MANILA - The country's top health official assured the public Tuesday that medical facilities are prepared with the proper equipment to manage the coronavirus disease 2019 (COVID-19) outbreak.
Health Secretary Francisco Duque III on DZMM said there are currently 935 isolation beds in public hospitals but that more would be added with the new guidelines he released.
"Sa ating Universal Health Care law, 'yung 10 percent beds ng public hospitals ibibigay for private patients. Sinabi ko 'wag na natin 'yan gawin. 'Yung 10 percent na beds na 'yan gawin na nating isolation rooms para lumaki ang capacity natin. Ginawa na raw 'yan," he said.
(Under the Universal Health Care law, 10 percent of the beds in [state] hospitals are for private patients. I said let's not do that. The 10 percent of the beds should isolation rooms to increase the capacity. I was told that was already done.)
Citing an app called Isolation Bed Tracker, the health chief said there are currently 390 isolation beds occupied, while 545 are still available.
As for mechanical ventilators, Duque said government has a total of 209 in state hospitals.
"Public lang ho ito. 'Yung private pinapahanda pa. Hopefully this afternoon maibigay sa atin yung imbentaryo for the private sector," he said.
(These are just in the public hospitals. Private hospitals have been told to prepare. Hopefully this afternoon we'll get the private sector inventory.)
The number of coronavirus infections in the Philippines is now at 142, with 12 deaths and 3 recovered cases.
Duque said he would meet with officials of the DOH Health Facilities Enhancement Program to get an update on its preparedness.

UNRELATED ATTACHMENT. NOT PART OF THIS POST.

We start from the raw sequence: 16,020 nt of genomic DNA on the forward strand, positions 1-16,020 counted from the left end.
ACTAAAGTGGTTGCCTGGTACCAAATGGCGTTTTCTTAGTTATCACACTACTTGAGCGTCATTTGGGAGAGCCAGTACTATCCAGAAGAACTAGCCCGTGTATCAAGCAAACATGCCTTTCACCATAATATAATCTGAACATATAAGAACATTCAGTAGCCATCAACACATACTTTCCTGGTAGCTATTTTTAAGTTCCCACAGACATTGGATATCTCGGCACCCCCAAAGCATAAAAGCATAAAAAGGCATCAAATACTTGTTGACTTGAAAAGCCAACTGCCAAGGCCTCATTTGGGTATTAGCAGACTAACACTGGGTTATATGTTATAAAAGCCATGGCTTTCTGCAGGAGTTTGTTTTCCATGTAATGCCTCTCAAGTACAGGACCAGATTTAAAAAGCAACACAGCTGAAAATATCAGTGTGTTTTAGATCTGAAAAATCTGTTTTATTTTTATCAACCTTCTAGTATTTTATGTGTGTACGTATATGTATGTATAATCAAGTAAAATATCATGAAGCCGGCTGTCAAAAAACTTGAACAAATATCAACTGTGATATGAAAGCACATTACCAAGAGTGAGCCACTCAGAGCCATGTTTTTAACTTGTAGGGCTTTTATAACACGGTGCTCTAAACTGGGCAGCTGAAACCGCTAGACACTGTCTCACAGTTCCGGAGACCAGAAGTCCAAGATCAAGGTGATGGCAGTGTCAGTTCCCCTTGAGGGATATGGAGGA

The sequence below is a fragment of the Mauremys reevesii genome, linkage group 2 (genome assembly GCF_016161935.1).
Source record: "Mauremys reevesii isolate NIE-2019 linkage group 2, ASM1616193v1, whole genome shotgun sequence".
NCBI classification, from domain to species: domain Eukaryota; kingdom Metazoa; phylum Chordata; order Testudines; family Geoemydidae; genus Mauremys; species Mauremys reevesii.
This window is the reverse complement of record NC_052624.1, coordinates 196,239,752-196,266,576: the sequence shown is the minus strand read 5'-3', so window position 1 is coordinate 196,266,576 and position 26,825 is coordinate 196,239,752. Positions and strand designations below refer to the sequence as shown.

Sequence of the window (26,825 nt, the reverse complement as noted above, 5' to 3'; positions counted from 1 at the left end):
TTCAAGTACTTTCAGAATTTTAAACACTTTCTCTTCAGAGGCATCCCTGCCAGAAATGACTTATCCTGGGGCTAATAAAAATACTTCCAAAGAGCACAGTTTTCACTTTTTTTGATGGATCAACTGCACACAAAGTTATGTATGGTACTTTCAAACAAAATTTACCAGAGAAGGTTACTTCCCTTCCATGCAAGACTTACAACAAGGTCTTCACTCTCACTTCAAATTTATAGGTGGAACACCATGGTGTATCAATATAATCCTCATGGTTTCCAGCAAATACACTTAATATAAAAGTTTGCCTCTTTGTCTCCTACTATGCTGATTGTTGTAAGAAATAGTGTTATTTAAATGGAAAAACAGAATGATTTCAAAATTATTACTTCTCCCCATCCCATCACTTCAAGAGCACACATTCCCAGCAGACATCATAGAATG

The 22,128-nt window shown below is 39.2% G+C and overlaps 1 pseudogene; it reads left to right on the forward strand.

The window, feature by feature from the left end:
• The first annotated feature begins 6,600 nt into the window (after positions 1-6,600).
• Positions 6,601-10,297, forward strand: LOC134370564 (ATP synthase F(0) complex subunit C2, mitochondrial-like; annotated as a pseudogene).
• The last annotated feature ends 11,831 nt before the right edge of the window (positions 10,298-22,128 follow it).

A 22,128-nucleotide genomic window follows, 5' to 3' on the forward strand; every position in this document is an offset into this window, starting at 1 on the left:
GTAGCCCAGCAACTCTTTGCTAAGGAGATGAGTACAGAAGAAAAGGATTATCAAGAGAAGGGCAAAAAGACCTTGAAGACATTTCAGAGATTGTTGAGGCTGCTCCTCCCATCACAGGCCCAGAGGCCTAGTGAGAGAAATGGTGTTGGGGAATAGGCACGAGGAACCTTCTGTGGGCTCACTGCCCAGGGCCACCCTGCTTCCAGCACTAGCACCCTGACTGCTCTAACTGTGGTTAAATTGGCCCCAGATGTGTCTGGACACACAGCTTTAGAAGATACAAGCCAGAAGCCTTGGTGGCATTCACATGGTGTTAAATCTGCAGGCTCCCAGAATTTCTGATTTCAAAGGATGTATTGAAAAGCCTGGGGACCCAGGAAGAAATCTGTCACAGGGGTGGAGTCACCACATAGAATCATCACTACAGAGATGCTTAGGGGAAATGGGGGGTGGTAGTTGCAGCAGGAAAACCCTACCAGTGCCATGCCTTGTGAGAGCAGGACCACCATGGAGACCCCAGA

The Philippines is currently under a state of public health emergency, with the response alert at Code Red, Sub-level 2 following "sustained community transmission" of the disease that originated from China.
President Rodrigo Duterte on Monday night also upgraded the Metro Manila quarantine into a Luzon-wide enhanced community quarantine, suspending public transport and urging people to stay at home to further restrict movement of people in a bid to stop the contagion.
COVID-19 cases have been reported in over 100 countries, infecting more than 160,000 people, with more than 6,000 deaths. The World Health Organization has described it a pandemic.
Duque, meanwhile, said there is a global shortage of personal protective equipment (PPE) as well as testing kits. He said government's supply orders have been coming in trickles, as manufacturers also did not expect the extent of the crisis.
He added that the supply of PPEs and test kits were prioritized for countries that earlier reported a surge in COVID-19 infection.
"Tayo, isang buwan tayong hindi nakapagtala dahil nag total travel ban sa China, Hong Kong, Macau. Nagkaroon tayo ng isang buwan bago nakatuklas ng mga kaso ng community transmission," he said.
(We did not record a case for a month because of the total travel ban on China, Hong Kong, Macau. We had one month before community transmission was confirmed.)
A research center at the University of the Philippines-Manila developed a COVID-19 testing kit that the Food and Drug Administration (FDA) earlier approved, but Duque said it is still being tested.
"Ira-run lang 'yan parallel sa RITM (Research Institute for Tropical Medicine) para 'pag ang resulta parehong-pareho, mataas ang kumpiyansa, ang confidence level, na puwede nang iroll out," he said.
(That will be run parallel with the RITM, so that if the results from both match, there is high confidence level, then we can roll it out.)
He reminded the public that the use of rapid diagnostic kits is not that simple, unlike those used for pregnancy testing where one gets results instantly.
"Baka akala ng iba simple lang 'yung test kit. Bubuksan mo, lalagyan ng swab mo, tapos magbabago 'yung kulay, positive ka na. Hindi ganun 'yan, matrabaho ito," he said.
(Some people might think the test kit is simple. You open it, add a swab sample, the color will change, you're positive. But it's not like that, this takes work.)